A Quick Guide to Retirement
- Your 20’s: Planning Pays off Richly – You’re poorer than you’ll ever be again. If you’re in your 20’s and broke, you are in good company. There is good news! You can begin laying the groundwork for a prosperous future. Getting your act together now means you are putting time on your side. Live as cheaply as you can, avoid the usual financial traps like: spending too much on cars, wardrobe, or eating out. Shovel money into your retirement plan; aim to put aside 12-15% of your gross pay. Consider this: Someone who puts $4,000 a year into retirement accounts starting at 22 can have $1 million by age 62, assuming 8% average annual returns. Wait 10 years to start contributing, and you’d have to put in more than twice as much — $8,800 a year — to reach the same goal.
- Your 30’s: Don’t be Derailed by Debt – Nine out of 10 people in their 30s are in debt, the highest proportion of any decade. Budget, budget, budget! Did I mention you should have a budget? Control your expenses by knowing where you are spending your money, and aggressively pay off debt.
- Your 40’s: Make it or Break it – Pay off your debt (excluding the house) and make retirement savings your top goal. Every $1 you fail to set aside now could mean $10 less in retirement income. Meet with an advisor to determine the amount of money you need to save before you retire, then make it happen. Every financial decision from here on out is a big one.
- Your 50’s: Heads-up – People in their 50s are usually in their peak earning years, and more than half no longer have kids at home. Now is not the time for looking in the rear-view mirror by saying, “I should’ve started saving when I was in my 20’s.” Retirement saving is Priority #1. Review your retirement accounts annually, rebalance to make sure you are taking the appropriate amount of risk.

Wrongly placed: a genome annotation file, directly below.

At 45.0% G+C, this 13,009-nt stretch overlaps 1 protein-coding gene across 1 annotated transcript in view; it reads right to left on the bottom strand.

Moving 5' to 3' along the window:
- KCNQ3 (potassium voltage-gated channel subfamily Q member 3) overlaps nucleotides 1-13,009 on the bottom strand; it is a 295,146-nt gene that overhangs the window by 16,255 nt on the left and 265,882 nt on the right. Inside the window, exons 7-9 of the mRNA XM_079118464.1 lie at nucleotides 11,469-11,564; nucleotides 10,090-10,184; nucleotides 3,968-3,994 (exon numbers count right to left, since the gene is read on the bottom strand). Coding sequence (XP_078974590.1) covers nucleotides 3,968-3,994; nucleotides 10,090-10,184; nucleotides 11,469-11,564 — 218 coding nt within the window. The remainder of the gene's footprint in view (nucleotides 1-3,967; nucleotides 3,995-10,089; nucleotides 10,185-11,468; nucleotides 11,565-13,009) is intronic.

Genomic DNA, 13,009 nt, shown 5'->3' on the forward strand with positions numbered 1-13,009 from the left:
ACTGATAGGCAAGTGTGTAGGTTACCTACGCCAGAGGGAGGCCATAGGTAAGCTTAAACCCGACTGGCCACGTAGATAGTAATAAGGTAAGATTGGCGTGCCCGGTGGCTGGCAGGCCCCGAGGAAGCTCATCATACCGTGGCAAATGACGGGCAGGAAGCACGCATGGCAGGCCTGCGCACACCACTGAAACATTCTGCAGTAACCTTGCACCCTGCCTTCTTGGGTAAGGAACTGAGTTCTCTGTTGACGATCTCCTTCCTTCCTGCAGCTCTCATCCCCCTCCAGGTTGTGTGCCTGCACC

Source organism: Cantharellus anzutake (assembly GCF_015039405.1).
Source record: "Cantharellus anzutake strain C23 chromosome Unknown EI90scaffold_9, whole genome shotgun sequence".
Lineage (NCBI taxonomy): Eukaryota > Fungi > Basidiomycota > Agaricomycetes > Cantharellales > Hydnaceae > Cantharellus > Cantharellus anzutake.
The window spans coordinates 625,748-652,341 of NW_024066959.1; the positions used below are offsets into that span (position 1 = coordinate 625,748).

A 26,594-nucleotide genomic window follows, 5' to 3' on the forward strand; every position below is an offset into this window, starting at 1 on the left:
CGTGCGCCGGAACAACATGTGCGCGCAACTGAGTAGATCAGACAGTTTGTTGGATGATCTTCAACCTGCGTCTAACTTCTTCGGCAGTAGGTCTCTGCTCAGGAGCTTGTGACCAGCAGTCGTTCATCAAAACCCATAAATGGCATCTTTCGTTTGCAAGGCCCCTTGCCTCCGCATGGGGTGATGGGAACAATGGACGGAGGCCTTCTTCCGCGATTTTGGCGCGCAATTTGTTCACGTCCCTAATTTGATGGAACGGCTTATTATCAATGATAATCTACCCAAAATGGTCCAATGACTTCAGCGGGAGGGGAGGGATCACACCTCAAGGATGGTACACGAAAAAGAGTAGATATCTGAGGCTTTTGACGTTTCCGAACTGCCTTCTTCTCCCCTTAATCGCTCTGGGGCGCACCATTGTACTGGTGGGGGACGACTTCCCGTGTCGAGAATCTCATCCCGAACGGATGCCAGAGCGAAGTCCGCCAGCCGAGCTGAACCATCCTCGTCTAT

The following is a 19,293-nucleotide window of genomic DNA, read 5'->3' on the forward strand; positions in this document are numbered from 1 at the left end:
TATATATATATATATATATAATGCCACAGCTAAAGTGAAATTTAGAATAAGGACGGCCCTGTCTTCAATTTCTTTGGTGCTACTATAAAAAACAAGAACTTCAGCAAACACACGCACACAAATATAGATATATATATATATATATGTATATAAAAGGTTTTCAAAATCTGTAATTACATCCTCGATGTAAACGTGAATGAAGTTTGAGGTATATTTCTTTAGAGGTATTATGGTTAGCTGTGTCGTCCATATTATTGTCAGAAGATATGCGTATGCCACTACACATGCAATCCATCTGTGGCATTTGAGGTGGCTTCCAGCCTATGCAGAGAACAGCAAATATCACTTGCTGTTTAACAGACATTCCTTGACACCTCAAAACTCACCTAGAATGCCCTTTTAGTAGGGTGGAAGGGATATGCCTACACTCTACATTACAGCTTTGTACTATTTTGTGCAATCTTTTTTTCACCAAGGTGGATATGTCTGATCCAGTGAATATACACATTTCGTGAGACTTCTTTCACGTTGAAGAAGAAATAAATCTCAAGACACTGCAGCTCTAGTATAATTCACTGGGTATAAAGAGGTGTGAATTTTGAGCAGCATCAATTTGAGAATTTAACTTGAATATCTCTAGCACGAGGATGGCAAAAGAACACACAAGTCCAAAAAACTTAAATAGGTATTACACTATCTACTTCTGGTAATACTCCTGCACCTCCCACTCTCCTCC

- Your 60’s: Last Chance to Get Ready – Zero in on a retirement date. To know if you can comfortably retire, you’ll need to have a target retirement date, because how much money you’ll need and how much you’ll get (from Social Security and other options) depends on this. But you need to stay flexible, in case the day you’d like to quit working turns out to be too early. Working even a year or two extra can boost your nest egg and increase your retirement income enormously, but there is also no point in hanging around longer than you have to. Review Social Security options. Review your estate plans. Meet with a fee-only planner. The decisions you’re about to make are too important to your future not to get a second opinion. Look for an objective planner who’s experienced with retirement-income calculations.
As always, we are here to help. If you need help planning for your retirement – no matter what age group you are in – do not hesitate to contact us. I would welcome the opportunity to sit down with you and discuss your specific situation.